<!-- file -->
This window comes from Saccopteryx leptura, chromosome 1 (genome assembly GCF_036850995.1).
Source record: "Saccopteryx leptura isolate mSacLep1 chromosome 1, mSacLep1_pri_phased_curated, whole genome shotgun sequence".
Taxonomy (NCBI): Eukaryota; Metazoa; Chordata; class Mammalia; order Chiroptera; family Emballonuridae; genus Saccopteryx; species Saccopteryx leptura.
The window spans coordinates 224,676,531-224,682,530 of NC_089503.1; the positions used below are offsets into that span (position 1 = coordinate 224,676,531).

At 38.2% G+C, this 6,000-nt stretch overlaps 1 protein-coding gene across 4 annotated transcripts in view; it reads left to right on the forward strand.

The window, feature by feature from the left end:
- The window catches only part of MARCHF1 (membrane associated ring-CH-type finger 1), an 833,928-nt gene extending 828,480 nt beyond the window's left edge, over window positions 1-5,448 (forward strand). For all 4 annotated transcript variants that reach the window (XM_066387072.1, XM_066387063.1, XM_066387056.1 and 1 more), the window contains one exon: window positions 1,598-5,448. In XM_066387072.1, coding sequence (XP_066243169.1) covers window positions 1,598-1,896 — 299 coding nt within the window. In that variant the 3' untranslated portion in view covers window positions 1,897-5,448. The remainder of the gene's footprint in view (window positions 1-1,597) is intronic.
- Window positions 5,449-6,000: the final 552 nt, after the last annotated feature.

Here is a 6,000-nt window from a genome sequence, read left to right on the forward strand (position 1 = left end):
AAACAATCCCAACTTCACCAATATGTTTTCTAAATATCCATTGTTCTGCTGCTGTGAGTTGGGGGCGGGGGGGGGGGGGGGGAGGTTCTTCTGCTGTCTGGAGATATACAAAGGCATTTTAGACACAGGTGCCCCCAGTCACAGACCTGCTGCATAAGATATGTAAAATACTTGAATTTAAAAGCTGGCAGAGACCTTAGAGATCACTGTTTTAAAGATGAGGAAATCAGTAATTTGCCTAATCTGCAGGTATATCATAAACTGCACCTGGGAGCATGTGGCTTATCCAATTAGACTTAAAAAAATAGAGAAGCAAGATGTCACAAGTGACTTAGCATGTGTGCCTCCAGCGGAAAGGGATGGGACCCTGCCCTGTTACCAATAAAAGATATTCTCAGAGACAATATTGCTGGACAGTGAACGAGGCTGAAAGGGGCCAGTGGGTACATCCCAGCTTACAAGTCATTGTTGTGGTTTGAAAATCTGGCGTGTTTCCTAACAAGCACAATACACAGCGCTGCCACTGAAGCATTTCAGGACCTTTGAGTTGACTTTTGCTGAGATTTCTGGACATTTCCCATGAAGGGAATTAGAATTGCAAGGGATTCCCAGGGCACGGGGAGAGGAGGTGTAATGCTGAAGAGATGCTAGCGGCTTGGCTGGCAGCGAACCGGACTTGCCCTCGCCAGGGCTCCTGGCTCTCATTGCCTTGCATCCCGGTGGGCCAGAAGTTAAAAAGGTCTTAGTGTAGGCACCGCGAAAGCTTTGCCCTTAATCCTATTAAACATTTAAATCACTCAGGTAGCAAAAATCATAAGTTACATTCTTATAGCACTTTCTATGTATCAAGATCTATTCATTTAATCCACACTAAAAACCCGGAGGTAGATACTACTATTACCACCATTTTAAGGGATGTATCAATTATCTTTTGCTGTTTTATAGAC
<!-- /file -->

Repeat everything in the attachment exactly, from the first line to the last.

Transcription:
This window comes from Saccopteryx leptura, chromosome 1 (genome assembly GCF_036850995.1).
Source record: "Saccopteryx leptura isolate mSacLep1 chromosome 1, mSacLep1_pri_phased_curated, whole genome shotgun sequence".
Taxonomy (NCBI): Eukaryota; Metazoa; Chordata; class Mammalia; order Chiroptera; family Emballonuridae; genus Saccopteryx; species Saccopteryx leptura.
The window spans coordinates 224,676,531-224,682,530 of NC_089503.1; the positions used below are offsets into that span (position 1 = coordinate 224,676,531).

At 38.2% G+C, this 6,000-nt stretch overlaps 1 protein-coding gene across 4 annotated transcripts in view; it reads left to right on the forward strand.

The window, feature by feature from the left end:
- The window catches only part of MARCHF1 (membrane associated ring-CH-type finger 1), an 833,928-nt gene extending 828,480 nt beyond the window's left edge, over window positions 1-5,448 (forward strand). For all 4 annotated transcript variants that reach the window (XM_066387072.1, XM_066387063.1, XM_066387056.1 and 1 more), the window contains one exon: window positions 1,598-5,448. In XM_066387072.1, coding sequence (XP_066243169.1) covers window positions 1,598-1,896 — 299 coding nt within the window. In that variant the 3' untranslated portion in view covers window positions 1,897-5,448. The remainder of the gene's footprint in view (window positions 1-1,597) is intronic.
- Window positions 5,449-6,000: the final 552 nt, after the last annotated feature.

Here is a 6,000-nt window from a genome sequence, read left to right on the forward strand (position 1 = left end):
AAACAATCCCAACTTCACCAATATGTTTTCTAAATATCCATTGTTCTGCTGCTGTGAGTTGGGGGCGGGGGGGGGGGGGGGGAGGTTCTTCTGCTGTCTGGAGATATACAAAGGCATTTTAGACACAGGTGCCCCCAGTCACAGACCTGCTGCATAAGATATGTAAAATACTTGAATTTAAAAGCTGGCAGAGACCTTAGAGATCACTGTTTTAAAGATGAGGAAATCAGTAATTTGCCTAATCTGCAGGTATATCATAAACTGCACCTGGGAGCATGTGGCTTATCCAATTAGACTTAAAAAAATAGAGAAGCAAGATGTCACAAGTGACTTAGCATGTGTGCCTCCAGCGGAAAGGGATGGGACCCTGCCCTGTTACCAATAAAAGATATTCTCAGAGACAATATTGCTGGACAGTGAACGAGGCTGAAAGGGGCCAGTGGGTACATCCCAGCTTACAAGTCATTGTTGTGGTTTGAAAATCTGGCGTGTTTCCTAACAAGCACAATACACAGCGCTGCCACTGAAGCATTTCAGGACCTTTGAGTTGACTTTTGCTGAGATTTCTGGACATTTCCCATGAAGGGAATTAGAATTGCAAGGGATTCCCAGGGCACGGGGAGAGGAGGTGTAATGCTGAAGAGATGCTAGCGGCTTGGCTGGCAGCGAACCGGACTTGCCCTCGCCAGGGCTCCTGGCTCTCATTGCCTTGCATCCCGGTGGGCCAGAAGTTAAAAAGGTCTTAGTGTAGGCACCGCGAAAGCTTTGCCCTTAATCCTATTAAACATTTAAATCACTCAGGTAGCAAAAATCATAAGTTACATTCTTATAGCACTTTCTATGTATCAAGATCTATTCATTTAATCCACACTAAAAACCCGGAGGTAGATACTACTATTACCACCATTTTAAGGGATGTATCAATTATCTTTTGCTGTTTTATAGAC